By nominating a suspect in the bombing of an Argentine Jewish center to be his defense minister, the president of Iran may have just given a boost to Jewish groups pushing for sanctions against the Islamic republic.
Even if the nomination last week of Ahmad Vahidi does not have a significant effect on U.S. strategy for dealing with Iran, it could provide insight into the Iranian regime and the thinking of President Mahmoud Ahmadinejad. According to at least one expert on Iran and several Jewish organizational leaders, Ahmadinejad’s move was a demonstration of how little Iranian leaders care about international opinion, as well as a signal that hardliners are in control in the Islamic Republic.
Vahidi, who served as deputy defense minister in Ahmadinejad’s first term, is one of five Iranians wanted in connection with the 1994 bombing of the AMIA Jewish center in Buenos Aires, which killed 85 people and is believed to have been carried out by one of Iran’s proxies, the Lebanese-based terrorist group Hezbollah.
Vahidi, a former commander of the Quds Force, an elite unit of Iran’s Revolutionary Guard, is suspected of helping to plan and finance the attack. The international police agency Interpol has issued a “red notice” for Vahidi seeking his arrest and extradition.
The Vahidi appointment comes as the Jewish community gears up for a major effort to press for tougher U.S. sanctions against Iran. Hundreds of Jewish community leaders are slated to visit Washington for meetings with congressional lawmakers and White House officials Sept. 10, and a massive rally is planned outside the United Nations in New York City two weeks later, when Ahmadinejad is scheduled to address the U.N. General Assembly.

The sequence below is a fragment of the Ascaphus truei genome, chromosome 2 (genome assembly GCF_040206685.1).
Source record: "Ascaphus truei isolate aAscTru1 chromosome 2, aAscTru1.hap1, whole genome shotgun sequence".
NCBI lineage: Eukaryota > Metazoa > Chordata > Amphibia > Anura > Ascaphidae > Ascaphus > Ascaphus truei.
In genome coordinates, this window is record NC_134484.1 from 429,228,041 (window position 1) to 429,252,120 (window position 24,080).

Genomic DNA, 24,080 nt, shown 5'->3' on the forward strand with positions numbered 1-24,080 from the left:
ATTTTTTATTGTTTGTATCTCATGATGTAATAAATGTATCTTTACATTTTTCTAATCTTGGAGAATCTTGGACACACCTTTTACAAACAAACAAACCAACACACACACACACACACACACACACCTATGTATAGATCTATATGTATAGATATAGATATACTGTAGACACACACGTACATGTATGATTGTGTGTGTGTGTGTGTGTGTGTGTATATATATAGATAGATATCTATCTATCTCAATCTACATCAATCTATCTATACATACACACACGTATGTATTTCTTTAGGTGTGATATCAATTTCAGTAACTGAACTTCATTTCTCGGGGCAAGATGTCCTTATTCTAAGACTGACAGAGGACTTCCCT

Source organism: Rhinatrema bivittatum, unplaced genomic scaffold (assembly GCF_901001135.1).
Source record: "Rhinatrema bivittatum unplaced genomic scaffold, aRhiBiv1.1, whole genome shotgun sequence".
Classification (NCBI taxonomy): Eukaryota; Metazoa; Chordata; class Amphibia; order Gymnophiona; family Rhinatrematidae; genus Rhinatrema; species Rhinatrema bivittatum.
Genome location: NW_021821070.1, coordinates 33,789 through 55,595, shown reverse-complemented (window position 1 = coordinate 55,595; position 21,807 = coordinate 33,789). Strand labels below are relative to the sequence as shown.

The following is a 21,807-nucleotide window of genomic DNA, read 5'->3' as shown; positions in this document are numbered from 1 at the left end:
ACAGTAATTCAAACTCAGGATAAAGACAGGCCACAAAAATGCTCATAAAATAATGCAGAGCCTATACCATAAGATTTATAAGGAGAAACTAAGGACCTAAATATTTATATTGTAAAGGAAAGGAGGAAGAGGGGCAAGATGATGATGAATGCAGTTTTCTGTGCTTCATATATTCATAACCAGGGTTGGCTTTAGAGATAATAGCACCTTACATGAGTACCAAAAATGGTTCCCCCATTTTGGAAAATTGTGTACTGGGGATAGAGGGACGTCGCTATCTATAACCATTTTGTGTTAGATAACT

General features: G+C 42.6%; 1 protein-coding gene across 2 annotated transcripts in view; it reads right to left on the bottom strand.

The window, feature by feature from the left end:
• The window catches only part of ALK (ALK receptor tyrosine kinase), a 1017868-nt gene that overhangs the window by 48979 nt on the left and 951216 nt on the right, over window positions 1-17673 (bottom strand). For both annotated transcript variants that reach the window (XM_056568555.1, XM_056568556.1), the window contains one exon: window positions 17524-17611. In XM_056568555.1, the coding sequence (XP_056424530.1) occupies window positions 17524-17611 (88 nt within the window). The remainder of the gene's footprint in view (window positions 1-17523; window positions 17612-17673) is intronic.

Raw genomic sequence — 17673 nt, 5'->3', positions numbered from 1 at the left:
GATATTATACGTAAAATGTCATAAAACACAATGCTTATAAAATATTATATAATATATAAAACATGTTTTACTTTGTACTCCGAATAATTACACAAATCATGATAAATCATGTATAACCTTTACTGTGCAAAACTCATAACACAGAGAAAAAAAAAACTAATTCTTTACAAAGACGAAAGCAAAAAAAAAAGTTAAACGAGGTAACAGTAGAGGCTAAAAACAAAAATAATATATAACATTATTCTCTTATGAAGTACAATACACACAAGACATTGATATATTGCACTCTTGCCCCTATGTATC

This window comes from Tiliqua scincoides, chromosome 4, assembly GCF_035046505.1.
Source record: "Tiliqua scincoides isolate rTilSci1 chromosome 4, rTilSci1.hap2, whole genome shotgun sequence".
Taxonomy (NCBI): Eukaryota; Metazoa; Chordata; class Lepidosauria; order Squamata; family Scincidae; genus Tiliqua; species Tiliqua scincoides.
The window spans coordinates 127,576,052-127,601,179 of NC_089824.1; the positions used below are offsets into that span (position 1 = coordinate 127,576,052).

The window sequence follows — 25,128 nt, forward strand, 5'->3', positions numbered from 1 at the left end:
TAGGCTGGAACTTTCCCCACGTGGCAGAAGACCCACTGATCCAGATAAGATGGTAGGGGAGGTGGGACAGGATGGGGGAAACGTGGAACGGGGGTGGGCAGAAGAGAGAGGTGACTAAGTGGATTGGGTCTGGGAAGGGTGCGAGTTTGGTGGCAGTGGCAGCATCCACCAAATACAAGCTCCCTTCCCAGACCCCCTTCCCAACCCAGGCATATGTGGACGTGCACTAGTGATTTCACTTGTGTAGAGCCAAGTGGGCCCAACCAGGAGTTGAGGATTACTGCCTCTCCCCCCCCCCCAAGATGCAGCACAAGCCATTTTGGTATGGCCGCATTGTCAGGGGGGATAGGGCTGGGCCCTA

The Obama administration said earlier this month that in September it would reassess its policy of diplomatic engagement toward Iran, around the time of the opening of the General Assembly. Published reports have discussed the introduction of sanctions stopping the export of refined petroleum.
So far, the U.S. administration has been cautious in responding to the nomination of Vahidi. State Department Spokesman Ian Kelly called the nomination “disturbing,” but he also said that he would defer further comment until Vahidi officially takes office.
“He has to go through parliament and get confirmed,” Kelly said. “And I think we’ll reserve comment on him, in particular, until after this whole process plays out.”
Israeli and Argentine officials, as well as leaders of U.S. Jewish organizations, are not holding back.
Israeli Defense Minister Ehud Barak said in a statement that the Vahidi appointment “proves yet again the nature of the regime in Iran, and its leaders’ intentions.”
Argentine officials also have reacted strongly to the nomination, with the government calling it “an affront to the victims” of the AMIA bombing.
The executive vice-chairman of the Conference of Presidents of Major American Jewish Organizations, Malcolm Hoenlein, whose group is organizing the September events in Washington and New York, said the Vahidi nomination “adds to the cumulative” case against Iran.
If tougher U.S. sanctions on Iran are to have any real bite, though, critics of Ahmadinejad agree that the Europeans, Russia and China must also get on board.
One test on that front will be if, as most defense ministers do, Vahidi tries to travel — and if Interpol member states respect or ignore the Interpol notice.